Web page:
Gyimah, a former aide to prime minister David Cameron praised May's "grit and determination", but his resignation highlights the daunting task of getting the deal through parliament, with both Remainers and Brexiteers in her own party vowing to vote it down on December 11. The big season finale of the Game of Votes.
May's government is unlikely to face such punishment but it would add pressure on the Prime Minister as she struggles to gather support for her draft Brexit deal. Opposition parties and a small Northern Irish party which props up May's minority government have also said they plan to reject the deal.
The prime minister will on Monday make another speech to MPs in an attempt to sell her deal.
Facing a hostile Commons chamber, the Attorney General told MPs to "grow up and get real" as he insisted he could not release his legal advice on Brexit in full because it would be "contrary to the national interest".
The party says it will accuse the government of being in contempt of Parliament if it does not release it.
Today the prime minister will resume her efforts to sell the deal, telling MPs about her visit to the G20 summit in Argentina over the weekend and the free trade deals the United Kingdom will be able to sign around the world after Brexit.
While lawmakers have voted for the advice to be published in full, Solicitor General Robert Buckland told the House of Commons on Friday that the government will provide just a "full and reasoned statement" on the legality of Brexit.
Opposition parties including Theresa May's DUP allies said the document and the Attorney General's statement failed to meet the terms of a vote demanding publication of the full legal advice and asked Speaker John Bercow to launch contempt of Parliament proceedings.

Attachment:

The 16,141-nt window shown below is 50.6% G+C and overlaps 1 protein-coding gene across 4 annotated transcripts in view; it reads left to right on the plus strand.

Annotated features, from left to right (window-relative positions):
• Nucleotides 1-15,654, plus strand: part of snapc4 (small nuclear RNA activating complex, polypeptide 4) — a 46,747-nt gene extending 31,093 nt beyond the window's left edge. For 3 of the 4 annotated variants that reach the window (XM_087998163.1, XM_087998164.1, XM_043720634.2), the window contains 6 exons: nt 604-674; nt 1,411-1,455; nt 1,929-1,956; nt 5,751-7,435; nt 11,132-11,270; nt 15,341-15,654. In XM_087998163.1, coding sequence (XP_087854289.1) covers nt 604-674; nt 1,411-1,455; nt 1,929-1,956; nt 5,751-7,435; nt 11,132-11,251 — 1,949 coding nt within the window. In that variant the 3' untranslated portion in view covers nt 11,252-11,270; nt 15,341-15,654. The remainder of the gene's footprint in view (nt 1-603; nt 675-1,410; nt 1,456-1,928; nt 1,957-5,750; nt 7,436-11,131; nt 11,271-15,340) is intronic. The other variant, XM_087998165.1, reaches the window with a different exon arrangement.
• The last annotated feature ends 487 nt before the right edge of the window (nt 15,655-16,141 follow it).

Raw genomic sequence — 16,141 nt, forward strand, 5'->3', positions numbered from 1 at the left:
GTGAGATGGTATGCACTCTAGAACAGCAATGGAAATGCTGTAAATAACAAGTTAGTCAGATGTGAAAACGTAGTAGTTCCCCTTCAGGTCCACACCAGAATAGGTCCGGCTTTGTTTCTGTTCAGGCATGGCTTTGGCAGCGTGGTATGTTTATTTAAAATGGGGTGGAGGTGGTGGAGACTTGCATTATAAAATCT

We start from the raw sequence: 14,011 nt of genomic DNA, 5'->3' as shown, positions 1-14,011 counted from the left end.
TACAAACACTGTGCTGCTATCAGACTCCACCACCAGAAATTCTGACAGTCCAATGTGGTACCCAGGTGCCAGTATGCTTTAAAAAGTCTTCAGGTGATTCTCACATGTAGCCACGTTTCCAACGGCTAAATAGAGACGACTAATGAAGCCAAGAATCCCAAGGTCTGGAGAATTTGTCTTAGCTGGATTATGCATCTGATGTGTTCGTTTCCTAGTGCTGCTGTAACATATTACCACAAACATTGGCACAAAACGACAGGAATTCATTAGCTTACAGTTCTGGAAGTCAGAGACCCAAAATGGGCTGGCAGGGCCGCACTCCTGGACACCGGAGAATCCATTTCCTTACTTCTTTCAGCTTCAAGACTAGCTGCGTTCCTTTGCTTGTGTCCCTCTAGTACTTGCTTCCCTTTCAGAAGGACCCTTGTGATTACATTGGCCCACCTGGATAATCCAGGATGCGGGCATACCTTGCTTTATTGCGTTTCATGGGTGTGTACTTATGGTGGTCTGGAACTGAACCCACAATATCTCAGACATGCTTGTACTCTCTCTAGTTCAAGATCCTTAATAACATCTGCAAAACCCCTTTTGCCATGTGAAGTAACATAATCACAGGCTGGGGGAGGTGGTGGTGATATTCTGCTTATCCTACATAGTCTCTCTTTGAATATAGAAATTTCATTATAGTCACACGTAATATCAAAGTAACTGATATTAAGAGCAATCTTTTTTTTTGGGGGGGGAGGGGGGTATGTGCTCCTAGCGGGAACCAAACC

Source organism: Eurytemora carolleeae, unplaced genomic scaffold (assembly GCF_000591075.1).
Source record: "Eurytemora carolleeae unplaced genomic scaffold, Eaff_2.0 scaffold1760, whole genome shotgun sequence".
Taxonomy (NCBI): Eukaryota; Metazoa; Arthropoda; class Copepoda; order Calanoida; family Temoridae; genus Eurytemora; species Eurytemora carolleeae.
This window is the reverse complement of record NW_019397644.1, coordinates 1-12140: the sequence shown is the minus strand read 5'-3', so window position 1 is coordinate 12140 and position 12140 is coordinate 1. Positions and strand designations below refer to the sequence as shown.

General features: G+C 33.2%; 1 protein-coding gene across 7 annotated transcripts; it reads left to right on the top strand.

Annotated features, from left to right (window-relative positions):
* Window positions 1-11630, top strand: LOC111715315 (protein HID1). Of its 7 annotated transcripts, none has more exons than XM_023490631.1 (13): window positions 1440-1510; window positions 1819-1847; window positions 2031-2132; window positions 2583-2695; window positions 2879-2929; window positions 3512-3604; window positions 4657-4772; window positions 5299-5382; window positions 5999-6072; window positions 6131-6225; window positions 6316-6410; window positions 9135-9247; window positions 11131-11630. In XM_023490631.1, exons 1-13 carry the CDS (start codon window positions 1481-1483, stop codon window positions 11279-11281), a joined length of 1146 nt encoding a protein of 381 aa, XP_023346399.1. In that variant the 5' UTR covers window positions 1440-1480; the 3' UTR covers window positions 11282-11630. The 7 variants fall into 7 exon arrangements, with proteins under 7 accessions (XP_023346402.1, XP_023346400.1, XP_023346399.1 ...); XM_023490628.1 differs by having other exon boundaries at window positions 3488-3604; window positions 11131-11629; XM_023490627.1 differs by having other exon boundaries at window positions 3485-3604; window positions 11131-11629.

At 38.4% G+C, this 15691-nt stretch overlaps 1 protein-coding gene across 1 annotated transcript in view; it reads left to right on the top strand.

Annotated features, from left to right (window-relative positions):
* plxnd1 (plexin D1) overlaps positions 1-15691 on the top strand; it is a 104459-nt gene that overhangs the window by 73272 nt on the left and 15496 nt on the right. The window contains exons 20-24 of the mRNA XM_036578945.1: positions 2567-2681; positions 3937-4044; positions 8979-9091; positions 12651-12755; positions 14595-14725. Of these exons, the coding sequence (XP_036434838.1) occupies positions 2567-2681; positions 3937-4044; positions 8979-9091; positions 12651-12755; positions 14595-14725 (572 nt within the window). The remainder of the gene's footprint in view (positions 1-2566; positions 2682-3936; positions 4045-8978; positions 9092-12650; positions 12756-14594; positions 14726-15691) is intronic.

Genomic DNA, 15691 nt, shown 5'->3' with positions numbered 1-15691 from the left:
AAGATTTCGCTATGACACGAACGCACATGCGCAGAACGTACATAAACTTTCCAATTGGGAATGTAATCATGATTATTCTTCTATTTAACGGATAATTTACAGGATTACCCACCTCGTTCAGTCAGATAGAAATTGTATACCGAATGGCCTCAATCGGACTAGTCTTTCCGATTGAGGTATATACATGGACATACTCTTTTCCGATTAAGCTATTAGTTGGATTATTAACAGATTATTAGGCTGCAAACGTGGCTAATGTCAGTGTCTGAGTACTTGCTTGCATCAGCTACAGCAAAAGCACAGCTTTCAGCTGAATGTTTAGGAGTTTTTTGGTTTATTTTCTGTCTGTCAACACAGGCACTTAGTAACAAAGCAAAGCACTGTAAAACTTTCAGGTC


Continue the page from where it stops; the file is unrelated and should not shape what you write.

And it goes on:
Attorney General Geoffrey Cox said he would have preferred the United Kingdom to be able to unilaterally terminate the backstop arrangement, while Theresa May's chief Europe adviser Olly Robbins admitted the situation was "uncomfortable".
Last month, MPs passed a binding Commons vote which required the government to present any legal advice it had received "in full", something May has ruled out several times.
"I will be talking with Members of Parliament ... and explaining why passing this deal in the vote that will take place in the House of Commons will take us to certainty for the future, and that failure to do that would only lead to uncertainty".
But the problem - seven days out from the vote - hasn't changed: Up to 100 Conservative MPs quite simply think this deal is so bad that they are not prepared to vote for it.
"And to deliver on that vote, we need to deliver a Brexit that respects the decision of the British people".
"He said he wanted to be on ITV so he could watch the final of I'm a Celebrity..."
If Theresa May's government lost a no-confidence vote, it would have two weeks to overturn the result with a new vote by lawmakers.
He said: "It is an uncomfortable position for both sides and the reality.is that there is not a Withdrawal Agreement without a backstop".